2016-05-12 / Columnists

Pets, Pets, Pets

A memorial plaque at the base of a tree on the north side of Argyle Lake in Babylon Village reads: I was not. I was. I am not.

When walking my dogs near the tree, those eight words remind me how brief our stay is on earth. I wonder if this inscription inspires other Argyle visitors to examine the accomplishments and goals of their own relatively short lives. Most folks want to believe their cumulative deeds have had a positive effect on others. Many are concerned whether their memory will live on through their children and good works.

Geniuses like Edison and Einstein made an indelible mark on mankind, opening the intellectual door to new horizons. An assignment in junior high gave me a first glimpse about how another famous inventor, as well as my teacher, could change the world for the better in different ways.

Decades ago some kids growing up in Massapequa were fortunate to have Virginia K. Witte as an English teacher. She was by far the best teacher I ever had, and one reason I later became a teacher. I was lucky enough to be her student twice- in seventh grade at Parkside (now Ames) and in 10th at Massapequa High. Originally from “Missoura” (as she would say), Miss Witte gave us a unique insight into literature, language and ethics. She’d take select groups on cultural trips into NYC. It was as if she could read the minds of her honor students. She’d cast us in play parts that fit our personalities and offer amazing suggestions on how our plots of fiction entries could be better, only after the creative writing contests were over. Miss Witte died from cancer quite young.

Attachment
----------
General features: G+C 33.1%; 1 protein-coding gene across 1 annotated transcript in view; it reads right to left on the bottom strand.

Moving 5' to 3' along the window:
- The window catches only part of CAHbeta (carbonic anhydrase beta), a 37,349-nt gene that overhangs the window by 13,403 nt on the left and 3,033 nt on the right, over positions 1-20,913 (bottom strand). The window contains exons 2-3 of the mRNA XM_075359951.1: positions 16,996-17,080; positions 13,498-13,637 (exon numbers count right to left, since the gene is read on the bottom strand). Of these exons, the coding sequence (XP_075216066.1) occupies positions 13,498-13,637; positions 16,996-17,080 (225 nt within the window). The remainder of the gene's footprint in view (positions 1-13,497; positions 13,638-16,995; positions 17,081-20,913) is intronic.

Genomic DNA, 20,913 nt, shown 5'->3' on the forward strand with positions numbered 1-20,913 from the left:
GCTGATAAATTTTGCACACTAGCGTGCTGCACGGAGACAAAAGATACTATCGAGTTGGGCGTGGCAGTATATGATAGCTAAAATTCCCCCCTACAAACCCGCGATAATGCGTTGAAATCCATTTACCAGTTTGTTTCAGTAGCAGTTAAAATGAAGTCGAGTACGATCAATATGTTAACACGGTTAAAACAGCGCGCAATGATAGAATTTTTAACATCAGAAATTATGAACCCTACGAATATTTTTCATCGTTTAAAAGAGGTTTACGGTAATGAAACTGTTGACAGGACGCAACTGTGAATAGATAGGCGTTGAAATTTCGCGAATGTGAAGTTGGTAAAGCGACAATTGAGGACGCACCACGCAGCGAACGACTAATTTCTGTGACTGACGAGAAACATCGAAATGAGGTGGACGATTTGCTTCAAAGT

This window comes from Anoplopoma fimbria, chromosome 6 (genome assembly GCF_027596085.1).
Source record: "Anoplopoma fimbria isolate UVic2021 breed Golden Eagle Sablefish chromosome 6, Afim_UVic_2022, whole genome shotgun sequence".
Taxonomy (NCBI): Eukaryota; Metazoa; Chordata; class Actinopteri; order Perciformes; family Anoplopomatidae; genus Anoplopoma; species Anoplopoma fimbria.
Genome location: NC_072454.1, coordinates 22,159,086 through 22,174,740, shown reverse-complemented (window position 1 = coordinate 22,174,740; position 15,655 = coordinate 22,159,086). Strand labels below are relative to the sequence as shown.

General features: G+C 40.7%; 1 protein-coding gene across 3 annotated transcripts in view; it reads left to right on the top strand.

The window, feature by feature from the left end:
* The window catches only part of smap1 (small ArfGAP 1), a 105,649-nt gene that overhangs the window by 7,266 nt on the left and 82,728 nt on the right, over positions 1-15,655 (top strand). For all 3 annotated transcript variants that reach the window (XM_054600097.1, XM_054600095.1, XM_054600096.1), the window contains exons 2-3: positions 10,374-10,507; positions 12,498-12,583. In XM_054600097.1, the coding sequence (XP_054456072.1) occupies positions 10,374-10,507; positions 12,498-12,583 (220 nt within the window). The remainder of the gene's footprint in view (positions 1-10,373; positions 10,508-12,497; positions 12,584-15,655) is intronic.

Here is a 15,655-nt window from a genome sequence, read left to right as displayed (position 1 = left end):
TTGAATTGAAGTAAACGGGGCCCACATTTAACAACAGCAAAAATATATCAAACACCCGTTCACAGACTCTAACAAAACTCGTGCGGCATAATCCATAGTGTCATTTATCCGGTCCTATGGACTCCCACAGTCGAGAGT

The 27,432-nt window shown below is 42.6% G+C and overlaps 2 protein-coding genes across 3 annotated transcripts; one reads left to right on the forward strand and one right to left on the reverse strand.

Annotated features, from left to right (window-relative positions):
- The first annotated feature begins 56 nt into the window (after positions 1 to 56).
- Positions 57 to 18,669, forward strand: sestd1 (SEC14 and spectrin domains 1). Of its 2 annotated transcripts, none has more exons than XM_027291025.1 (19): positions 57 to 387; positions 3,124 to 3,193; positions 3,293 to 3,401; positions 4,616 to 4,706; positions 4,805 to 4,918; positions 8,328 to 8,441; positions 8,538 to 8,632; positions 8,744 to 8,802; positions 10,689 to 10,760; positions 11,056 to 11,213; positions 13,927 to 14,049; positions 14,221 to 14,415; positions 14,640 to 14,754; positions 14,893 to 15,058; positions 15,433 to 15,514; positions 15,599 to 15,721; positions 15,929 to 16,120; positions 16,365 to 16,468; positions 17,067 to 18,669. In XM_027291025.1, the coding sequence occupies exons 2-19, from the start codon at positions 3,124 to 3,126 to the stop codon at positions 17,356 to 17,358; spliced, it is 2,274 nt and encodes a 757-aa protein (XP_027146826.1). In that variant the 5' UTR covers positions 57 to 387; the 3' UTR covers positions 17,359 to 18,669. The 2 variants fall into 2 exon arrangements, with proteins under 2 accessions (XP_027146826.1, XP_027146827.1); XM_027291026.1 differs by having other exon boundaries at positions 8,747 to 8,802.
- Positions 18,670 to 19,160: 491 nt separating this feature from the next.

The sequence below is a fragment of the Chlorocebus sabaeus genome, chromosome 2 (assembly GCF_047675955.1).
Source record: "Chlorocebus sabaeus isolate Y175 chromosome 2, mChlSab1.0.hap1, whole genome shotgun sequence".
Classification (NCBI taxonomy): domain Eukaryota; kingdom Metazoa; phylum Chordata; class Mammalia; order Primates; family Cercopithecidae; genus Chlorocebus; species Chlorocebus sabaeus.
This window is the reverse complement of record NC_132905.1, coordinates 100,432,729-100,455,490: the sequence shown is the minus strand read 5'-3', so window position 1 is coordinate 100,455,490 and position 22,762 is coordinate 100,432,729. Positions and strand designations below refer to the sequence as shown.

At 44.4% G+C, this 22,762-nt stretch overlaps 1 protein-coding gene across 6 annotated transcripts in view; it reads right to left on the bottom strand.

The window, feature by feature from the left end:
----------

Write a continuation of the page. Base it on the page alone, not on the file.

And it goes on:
Plaque under memorial tree at Argyle Lake Plaque under memorial tree at Argyle Lake Miss Witte’s assignment was to design a whole issue of a newspaper set in a Yukon town during the time of Jack London’s novel White Fang. The newspaper had to include a true headline story. My lead story announced the 1896 death of Alfred Nobel, inventor of dynamite. In doing the research, I learned Nobel’s brother died before him, and newspapers ran the wrong obituary, saying “Alfred, the merchant of death is dead.” Nobel was aghast to think he would be remembered that way. He wanted to leave a better legacy so he set aside his fortune (equivalent to $437 million today) to establish what we know now as the Nobel Prizes. Just think about how his award and its many deserving recipients have altered the course of historical progress throughout the disciplines.

Moving into the animal welfare realm, certain people deserve recognition for the total number of animals their hard work saved and continue to save long after these selfless people have died. These pioneers often altered society’s attitudes toward animals and how we should be treating them. I’d like to profile three:

* Henry Bergh (1813-1888) said: “Mercy to animals means mercy to mankind.” Born to a wealthy family, and later Abraham Lincoln’s ambassador to Russia where he witnessed owners beating horses, Bergh never had pets or children, yet he was founder of both American protective societies: the animal version (ASPCA) in 1866, and in 1874 the children’s protective movement (Massachusetts Society for the Prevention of Cruelty to Children). Bergh was both honored and reviled for his work. Westminster Kennel Club donated the proceeds of their first NYC dog show in 1877 to Bergh for the ASPCA. However, newspapers then dubbed